As the two main compounds of the cannabis plant, CBD and THC are often talked about together — they share key properties and interact with the endocannabinoid system in similar ways. In medical cannabis literature, they often team up to produce greater benefits than they would individually, in a collaboration known as the entourage effect.
However, some research suggests that CBD might temper with the effects of THC, which might be good news for users who want to dial back the psychoactive experience produced by the compound during cannabis use.
Is it true that CBD counteracts the effects of THC, and are you missing out on some benefits by not taking them together? Let’s find out.
How does CBD work in the body?
Cannabidiol (CBD) works in the body by interacting with cannabinoid receptors in the endocannabinoid system. In doing so, it helps support important functions in the body like homeostasis, energy production, emotional regulation, mental clarity, central nervous system regulation, and even aspects of the immune system.*
This makes CBD oil and other CBD products an attractive option for therapeutic uses and has helped earn its reputation as an all-encompassing wellness product. Add the fact that even high levels of CBD don’t produce intoxicating, psychoactive effects — it’s easy to see why the CBD wellness industry is thriving as a natural way to support the body and mind.*
The accessibility and convenience of CBD has also helped the compound go mainstream in recent years. CBD products range from liquid hemp extracts like tincture and oils to gummies, edibles, vapes, and smokable flower without high THC content.
CBD is often paired with other cannabinoids as well, such as CBG or CBN, depending on the type of benefits the user seeks. CBG-rich formulations can support morning energy and alertness, while CBN is known for its more relaxing effects in nighttime blends.*
With the addition of other plant-based ingredients and their terpenes, today’s CBD products go above and beyond the cannabinoids themselves and provide holistic benefits for everyday use.
What is the endocannabinoid system?
At the core of CBD’s functionality is the endocannabinoid system, a vast network of cannabinoid receptors and transmitters found in nearly all mammals. In the human body, the ECS is highly concentrated in the brain but branches throughout the nervous system to help regulate organ function, the immune system, and other vital functions.
When the ECS is balanced and working as it should, we are able to stay resilient to stressors. CBD binds loosely with CB1 and CB2 receptors and may also help support the proper production of feel-good chemicals like serotonin and dopamine.*
Because CBD products are so diverse in potency and formulation, each one interacts slightly differently with the ECS and will produce unique benefits based on the user's current conditions and stressors. This makes the compound highly adaptive, which explains why CBD can be used at various times of the day for different purposes.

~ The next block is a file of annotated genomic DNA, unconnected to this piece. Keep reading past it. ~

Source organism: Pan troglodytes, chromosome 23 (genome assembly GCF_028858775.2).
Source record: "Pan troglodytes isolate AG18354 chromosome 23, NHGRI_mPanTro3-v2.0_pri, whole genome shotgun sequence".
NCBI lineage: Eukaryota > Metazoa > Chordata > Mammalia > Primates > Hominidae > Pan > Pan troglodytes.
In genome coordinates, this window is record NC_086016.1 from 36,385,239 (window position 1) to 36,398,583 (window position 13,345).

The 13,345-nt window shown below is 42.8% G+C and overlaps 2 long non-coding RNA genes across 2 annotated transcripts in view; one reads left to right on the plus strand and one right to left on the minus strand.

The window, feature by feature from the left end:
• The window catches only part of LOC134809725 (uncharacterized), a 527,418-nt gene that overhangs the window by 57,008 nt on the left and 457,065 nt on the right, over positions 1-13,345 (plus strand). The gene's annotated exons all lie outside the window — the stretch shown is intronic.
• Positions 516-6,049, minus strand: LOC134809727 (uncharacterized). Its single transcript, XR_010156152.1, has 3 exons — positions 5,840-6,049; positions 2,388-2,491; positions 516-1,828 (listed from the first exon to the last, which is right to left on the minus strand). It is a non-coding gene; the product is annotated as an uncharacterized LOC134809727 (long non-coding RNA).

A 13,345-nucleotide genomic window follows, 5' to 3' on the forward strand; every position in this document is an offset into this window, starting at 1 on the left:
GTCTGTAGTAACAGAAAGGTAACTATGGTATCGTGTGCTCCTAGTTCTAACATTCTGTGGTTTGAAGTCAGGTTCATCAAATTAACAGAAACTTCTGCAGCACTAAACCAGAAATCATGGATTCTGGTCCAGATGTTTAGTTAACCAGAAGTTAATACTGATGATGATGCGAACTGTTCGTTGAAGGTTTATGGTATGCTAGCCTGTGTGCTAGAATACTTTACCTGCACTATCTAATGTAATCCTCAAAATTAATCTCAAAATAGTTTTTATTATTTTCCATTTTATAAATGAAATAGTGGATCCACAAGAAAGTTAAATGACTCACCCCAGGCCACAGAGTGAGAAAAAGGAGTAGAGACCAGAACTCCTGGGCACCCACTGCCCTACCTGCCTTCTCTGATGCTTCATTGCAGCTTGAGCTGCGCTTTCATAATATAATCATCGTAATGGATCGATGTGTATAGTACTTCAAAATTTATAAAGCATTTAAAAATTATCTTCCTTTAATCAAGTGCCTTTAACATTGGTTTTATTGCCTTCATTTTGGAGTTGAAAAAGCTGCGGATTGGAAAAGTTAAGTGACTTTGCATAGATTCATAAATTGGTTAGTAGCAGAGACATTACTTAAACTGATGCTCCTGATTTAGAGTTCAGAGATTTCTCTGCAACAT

In short, the ECS is a key component to whole-body wellness, and CBD is the main non-psychoactive compound that naturally supports the ECS in a natural, sustainable way.
How does THC work in the body?
While CBD brings our ECS into balance without producing a high, THC interacts directly with receptors to create significant changes in our perception and cognitive function. A THC high is noticeably more “fuzzy” and cerebral than a CBD serving, altering motor skills and changing how we process thoughts and memories.
In higher amounts, THC can also produce minor hallucinatory effects, as well as possible side effects like nervousness, paranoia, or shallow breathing. Depending on the circumstances, you may not want to feel the full psychoactive effects of THC — so preparation and low dose amounts are extremely important when first using the compound.
The good news: more and more cannabis products are being formulated with lower amounts of THC, paired with higher amounts of CBD, producing a more grounded and functional experience for cannabis users.
Many people find the effects of THC to be desirable, but with certain highly-potent products — sensations can feel disorienting or overwhelming. That's why some researchers are looking into CBD as a possible solution to balance the effects of THC while keeping the body and mind feeling relaxed.
It’s also worth noting that different versions of THC are more common than ever. This includes delta-8 THC, a cannabinoid that produces more mild psychoactive effects. However, delta-9 THC is known as the most popular psychoactive cannabinoid, so look for this analog if you want the "original" THC experience.
How does THC produce its effects?
By smoking or vaping marijuana or THC concentrates, the effects will kick in within minutes, whereas eating infused THC products, like edibles, will produce effects in around an hour due to the digestive process.
While CBD affects ECS receptors mildly, THC interacts with CB1 directly once the chemical crosses the blood-brain barrier. It has a very high binding affinity with these receptors, which are primarily concentrated in the brain, explaining the cerebral sensations of a THC high.*